• Abortion always kills an innocent human being
  • Rape-conceived pregnancies can usually be safely carried to term
  • Cases where rape-conceived pregnancies cannot be carried to term are already addressed through “life of the mother” exceptions and “health of the mother” exceptions to prohibitions on abortion
  • Women who do not want to take care of a rape-conceived children can give up their babies for adoption
  • Some women who become pregnant as a result of rape are actually unwilling to abort a rape-conceived pregnancy

In addition to the above reasons, most of the women who have been raped are aware that they have been raped, and these women can find out whether or not they became pregnant as a result of rape well before the 20th week of pregnancy through an ultrasound because a pregnancy will usually show up on an ultrasound by the 8th week of pregnancy.

The Pain-Capable Unborn Child Protection Act would prohibit most abortions after 20 weeks post-fertilization or after a gestational age of 22 weeks. Unborn children are possibly viable outside of the womb at the 20-week post-fertilization limit proposed under the Pain-Capable Unborn Child Protection Act. In fact, Amillia Taylor was born at a gestational age of 21 weeks and 6 days and did survive being born that early. If Amillia Taylor could survive outside of the womb a day earlier than the 20-week post-fertilization limit proposed under the Pain-Capable Unborn Child Protection Act, then other unborn children might be able to be saved if born at 20 weeks post-fertilization.

The United States Supreme Court had established the following trimester framework in the Roe v. Wade case:

  • During the first trimester of pregnancy, the abortion decision and the performance of the abortion must be left to the medical judgment of the pregnant woman’s attending physician.
  • From approximately the end of the first trimester of pregnancy, the state can regulate abortions in ways that are reasonably related to maternal health in order to further its interest in protecting its interest in the health of the mother.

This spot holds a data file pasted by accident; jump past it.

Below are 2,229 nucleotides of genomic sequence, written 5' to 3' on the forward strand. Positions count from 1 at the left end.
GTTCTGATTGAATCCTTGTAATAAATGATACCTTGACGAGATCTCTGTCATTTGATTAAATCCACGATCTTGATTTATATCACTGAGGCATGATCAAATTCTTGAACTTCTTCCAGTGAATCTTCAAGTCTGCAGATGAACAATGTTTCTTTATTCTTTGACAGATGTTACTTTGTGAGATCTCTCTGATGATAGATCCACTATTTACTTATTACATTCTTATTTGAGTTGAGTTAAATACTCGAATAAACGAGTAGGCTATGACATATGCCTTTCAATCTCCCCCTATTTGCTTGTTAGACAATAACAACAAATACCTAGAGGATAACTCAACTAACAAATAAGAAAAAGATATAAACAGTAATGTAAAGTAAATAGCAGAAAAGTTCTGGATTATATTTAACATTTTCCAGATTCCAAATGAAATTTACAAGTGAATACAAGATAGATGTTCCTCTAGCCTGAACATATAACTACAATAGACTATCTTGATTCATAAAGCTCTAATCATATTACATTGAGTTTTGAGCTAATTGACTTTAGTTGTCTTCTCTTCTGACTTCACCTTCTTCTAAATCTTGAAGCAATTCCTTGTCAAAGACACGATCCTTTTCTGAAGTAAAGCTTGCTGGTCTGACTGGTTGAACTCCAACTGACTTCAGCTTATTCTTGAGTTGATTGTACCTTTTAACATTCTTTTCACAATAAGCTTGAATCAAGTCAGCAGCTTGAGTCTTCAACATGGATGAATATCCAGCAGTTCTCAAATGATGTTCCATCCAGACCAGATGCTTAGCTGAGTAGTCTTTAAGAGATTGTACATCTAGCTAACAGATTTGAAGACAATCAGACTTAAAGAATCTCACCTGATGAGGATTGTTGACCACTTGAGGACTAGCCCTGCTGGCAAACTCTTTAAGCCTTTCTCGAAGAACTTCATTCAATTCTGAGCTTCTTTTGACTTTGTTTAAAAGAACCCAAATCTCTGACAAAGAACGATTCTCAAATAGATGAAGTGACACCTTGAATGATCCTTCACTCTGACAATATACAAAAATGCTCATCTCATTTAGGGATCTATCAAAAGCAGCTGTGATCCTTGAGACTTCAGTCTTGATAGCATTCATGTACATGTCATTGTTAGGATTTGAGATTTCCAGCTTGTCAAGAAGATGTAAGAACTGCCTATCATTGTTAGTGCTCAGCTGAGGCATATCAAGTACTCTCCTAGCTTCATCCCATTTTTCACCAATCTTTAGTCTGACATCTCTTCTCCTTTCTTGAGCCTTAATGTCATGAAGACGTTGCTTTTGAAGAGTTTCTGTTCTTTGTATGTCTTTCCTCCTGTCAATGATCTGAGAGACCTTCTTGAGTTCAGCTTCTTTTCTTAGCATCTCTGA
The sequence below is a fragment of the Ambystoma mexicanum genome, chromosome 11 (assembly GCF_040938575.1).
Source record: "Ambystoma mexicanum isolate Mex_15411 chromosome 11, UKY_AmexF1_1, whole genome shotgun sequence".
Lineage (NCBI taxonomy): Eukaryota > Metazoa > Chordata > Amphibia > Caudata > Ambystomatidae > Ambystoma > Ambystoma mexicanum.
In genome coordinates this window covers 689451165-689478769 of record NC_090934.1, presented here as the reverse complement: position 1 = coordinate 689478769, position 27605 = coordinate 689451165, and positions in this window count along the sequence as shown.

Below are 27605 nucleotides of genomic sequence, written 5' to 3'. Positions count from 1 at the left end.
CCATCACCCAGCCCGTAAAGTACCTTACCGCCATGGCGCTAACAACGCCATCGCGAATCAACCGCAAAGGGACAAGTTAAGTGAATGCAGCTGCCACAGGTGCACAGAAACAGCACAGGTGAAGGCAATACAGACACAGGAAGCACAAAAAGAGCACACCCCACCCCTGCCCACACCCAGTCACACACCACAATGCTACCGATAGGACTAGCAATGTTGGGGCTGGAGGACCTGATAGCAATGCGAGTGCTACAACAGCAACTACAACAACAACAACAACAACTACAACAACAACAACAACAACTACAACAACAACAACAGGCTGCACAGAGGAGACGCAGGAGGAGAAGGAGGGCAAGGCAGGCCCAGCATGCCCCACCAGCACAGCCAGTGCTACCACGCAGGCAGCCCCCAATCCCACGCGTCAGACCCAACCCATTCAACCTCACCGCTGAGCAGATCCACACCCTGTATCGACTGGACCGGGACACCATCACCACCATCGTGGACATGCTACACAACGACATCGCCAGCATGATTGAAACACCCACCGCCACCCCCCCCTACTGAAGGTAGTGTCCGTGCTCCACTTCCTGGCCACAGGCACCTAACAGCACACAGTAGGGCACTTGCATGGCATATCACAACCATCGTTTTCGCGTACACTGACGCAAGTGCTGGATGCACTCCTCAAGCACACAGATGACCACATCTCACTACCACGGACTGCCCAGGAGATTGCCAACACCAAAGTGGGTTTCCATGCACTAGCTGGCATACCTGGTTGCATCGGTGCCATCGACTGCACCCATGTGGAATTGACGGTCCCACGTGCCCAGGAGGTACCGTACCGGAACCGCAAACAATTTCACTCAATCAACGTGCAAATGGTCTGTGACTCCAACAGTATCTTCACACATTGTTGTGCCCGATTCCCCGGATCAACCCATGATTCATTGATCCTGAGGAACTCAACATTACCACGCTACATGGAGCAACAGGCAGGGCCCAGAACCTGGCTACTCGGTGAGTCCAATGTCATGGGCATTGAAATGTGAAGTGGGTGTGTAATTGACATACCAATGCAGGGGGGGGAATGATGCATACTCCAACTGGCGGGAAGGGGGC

• For the stage of the pregnancy subsequent to viability, the state can regulate and even go as far as prohibiting abortion, except where “necessary, in appropriate medical judgment, for the preservation of the life or health of the mother”, where “health of the mother” is defined as the “physical, emotional, psychological, [and] familial” well-being of the mother.

Since unborn children are possibly viable outside of the womb at the 20-week post-fertilization limit proposed under the Pain-Capable Unborn Child Protection Act, the first part of the Roe trimester framework does not apply to abortions that would be prohibited under this act and the second and third parts of the Roe trimester framework are clearly applicable to abortions that would be prohibited under this proposed act.

Roe v. Wade has enabled legal abortion-on-demand in the United States for any reason during all nine months of pregnancy up until the moment of birth through the imposition of a “health of the mother” exception requirement in the Roe v. Wade trimester framework and through the broad definition of “health of the mother” in the Doe v. Bolton case. However, at least four of the United States Supreme Court justices that were involved in the final decision of the Roe v. Wade and Doe v. Bolton cases, including two justices that supported the final decision in both of these cases, did not intend for there to be a right to abortion-on-demand during all nine months of pregnancy.

Although the Pain-Capable Unborn Child Protection Act does provide exceptions for the life of the mother and for “the substantial and irreversible physical impairment of a major bodily function, not including  psychological or emotional conditions, of the pregnant women,” this proposed legislation does not explicitly include an exception for the health of the mother and this proposed legislation is probably unenforceable due to the Roe v. Wade and Doe v. Bolton decisions, except in the case of partial-birth abortions through the intact dilation and extraction technique. This legislation will probably be challenged in the federal courts if it is enacted because this legislation does not include an explicit, broad “health of the mother” exception, and also because there would be strong opposition to this legislation by the abortion industry.